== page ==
Putting a price on carbon will provide a strong economic incentive to reduce emissions, and by implementing carbon pricing in the form of carbon markets, finance can be channelled to the most cost-effective abatement opportunities, a white paper titled Carbon Markets 2.0: Addressing pain points, unlocking impact by GenZero noted.


Yet carbon markets – and credits – have had their fair share of setbacks and challenges, making several investors sceptical about the effectiveness of the carbon trading ecosystem.

"The carbon market has had its fair share of controversy and as with any emerging industry, you can expect that there will be a fair amount of scepticism, especially among people who don't understand the market mechanisms fully,” said Hoon.

“It’s healthy to have a certain level of query and criticism as that helps the industry to innovate and progress. It’s also how standards and methodologies become more robust,” she added.

Recent macroeconomic conditions, combined with increased global scrutiny and a lack of regulatory clarity, have significantly dampened demand for carbon trading.

“This uncertainty is particularly pronounced around Article 6 and its implications for national commitments. Furthermore, variability in credit quality and a lack of standardisation have exacerbated these challenges, impeding the market’s growth and credibility,” GenZero's white paper noted.

Article 6 of the Paris Agreement allows countries to voluntarily cooperate with each other to achieve emission reduction targets set out in their NDCs.

Still, with more regulatory requirements coming in for companies to consider climate risk and mitigation in their businesses in several regional markets, carbon markets will have no choice but to evolve and improve.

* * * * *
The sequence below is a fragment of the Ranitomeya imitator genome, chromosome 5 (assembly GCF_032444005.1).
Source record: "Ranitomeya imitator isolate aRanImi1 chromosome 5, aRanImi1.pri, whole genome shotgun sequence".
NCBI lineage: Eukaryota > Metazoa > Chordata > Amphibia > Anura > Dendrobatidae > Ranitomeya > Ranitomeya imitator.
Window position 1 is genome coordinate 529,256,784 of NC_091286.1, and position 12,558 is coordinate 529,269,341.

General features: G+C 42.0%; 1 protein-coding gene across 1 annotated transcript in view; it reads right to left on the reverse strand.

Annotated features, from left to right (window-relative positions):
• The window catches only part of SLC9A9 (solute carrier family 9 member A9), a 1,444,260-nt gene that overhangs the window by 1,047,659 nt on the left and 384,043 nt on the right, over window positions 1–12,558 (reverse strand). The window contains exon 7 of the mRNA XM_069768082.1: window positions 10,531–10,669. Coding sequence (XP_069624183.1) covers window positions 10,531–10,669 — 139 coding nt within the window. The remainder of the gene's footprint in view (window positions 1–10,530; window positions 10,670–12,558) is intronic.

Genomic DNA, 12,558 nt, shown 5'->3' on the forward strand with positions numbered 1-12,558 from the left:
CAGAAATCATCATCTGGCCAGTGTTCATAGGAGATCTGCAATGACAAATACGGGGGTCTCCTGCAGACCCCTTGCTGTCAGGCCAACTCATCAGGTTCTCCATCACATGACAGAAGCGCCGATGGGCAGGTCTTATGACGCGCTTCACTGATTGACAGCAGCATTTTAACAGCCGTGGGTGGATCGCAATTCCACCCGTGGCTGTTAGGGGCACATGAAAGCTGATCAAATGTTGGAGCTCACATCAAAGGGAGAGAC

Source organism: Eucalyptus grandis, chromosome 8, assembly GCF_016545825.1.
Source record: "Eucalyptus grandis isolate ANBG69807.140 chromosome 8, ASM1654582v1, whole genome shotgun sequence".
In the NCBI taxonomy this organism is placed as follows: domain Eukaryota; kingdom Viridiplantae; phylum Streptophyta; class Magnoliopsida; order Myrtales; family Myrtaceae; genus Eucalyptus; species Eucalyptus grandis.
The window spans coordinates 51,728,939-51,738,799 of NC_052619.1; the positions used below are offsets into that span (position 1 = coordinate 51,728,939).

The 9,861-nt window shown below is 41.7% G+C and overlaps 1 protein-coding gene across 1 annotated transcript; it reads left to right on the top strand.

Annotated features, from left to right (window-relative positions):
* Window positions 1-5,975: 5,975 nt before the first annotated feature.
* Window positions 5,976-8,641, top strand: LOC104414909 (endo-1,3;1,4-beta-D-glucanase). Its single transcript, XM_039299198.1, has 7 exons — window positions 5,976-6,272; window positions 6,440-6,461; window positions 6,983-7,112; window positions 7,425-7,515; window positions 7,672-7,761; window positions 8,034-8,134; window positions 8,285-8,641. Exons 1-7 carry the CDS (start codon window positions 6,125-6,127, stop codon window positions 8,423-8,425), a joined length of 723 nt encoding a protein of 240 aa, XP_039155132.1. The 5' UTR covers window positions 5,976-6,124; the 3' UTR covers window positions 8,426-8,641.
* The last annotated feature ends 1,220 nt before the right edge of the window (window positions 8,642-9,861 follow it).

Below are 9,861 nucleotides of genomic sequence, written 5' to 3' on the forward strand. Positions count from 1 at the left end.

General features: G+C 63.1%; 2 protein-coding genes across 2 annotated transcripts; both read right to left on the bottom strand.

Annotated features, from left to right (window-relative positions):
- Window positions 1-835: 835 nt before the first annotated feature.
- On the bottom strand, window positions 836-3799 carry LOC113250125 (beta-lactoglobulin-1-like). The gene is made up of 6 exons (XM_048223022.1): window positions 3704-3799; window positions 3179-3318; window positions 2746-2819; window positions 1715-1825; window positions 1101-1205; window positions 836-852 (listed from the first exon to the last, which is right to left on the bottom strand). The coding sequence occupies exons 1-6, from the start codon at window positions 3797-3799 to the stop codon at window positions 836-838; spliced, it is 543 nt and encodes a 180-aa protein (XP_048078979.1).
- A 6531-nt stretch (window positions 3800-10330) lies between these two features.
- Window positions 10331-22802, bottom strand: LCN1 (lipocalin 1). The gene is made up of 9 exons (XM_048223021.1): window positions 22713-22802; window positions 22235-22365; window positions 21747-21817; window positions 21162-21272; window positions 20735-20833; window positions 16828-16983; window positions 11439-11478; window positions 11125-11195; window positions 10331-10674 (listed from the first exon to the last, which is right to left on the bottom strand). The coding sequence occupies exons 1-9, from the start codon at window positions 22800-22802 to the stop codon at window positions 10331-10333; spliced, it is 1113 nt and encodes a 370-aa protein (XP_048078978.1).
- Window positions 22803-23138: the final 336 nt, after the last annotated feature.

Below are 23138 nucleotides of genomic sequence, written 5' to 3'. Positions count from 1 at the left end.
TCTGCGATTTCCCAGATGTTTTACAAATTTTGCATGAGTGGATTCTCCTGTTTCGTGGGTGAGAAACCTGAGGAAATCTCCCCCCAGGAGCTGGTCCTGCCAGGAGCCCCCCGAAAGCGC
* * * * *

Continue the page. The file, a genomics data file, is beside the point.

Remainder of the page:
Reforestation projects can help with generating carbon credits.
Image credit: Shutterstock


“We see carbon credits as being very much integral to carbon markets, which we believe is one of the levers that will encourage some of the changes we need to promote decarbonisation,” said Hoon.

Ushering in carbon markets 2.0 will require clear guidance on the usage of credits, aligning market participants on quality benchmarks, enhancing market transparency and liquidity, and garnering government support, according to GenZero’s whitepaper.

The ultimate goal is to fundamentally decarbonise carbon-emitting industries as much as possible.

"Practically speaking, we may not be able to completely phase out fossil fuels in the short term. It is likely that the phase-out will be a gradual process," she noted.

It's no surprise, therefore, that the emissions and funding gaps are set to continue for a while. “We can augment those efforts [to bridge those gaps] with carbon finance and carbon markets,” Hoon said.

“We need to fundamentally decarbonise, and we need to support the carbon markets, so as to mobilise resources and funding towards natural capital."

"In due course, we can potentially even ascribe ratings to carbon credits – similar to what happens in financial markets. We are already starting to see startups emerge in this space," she added.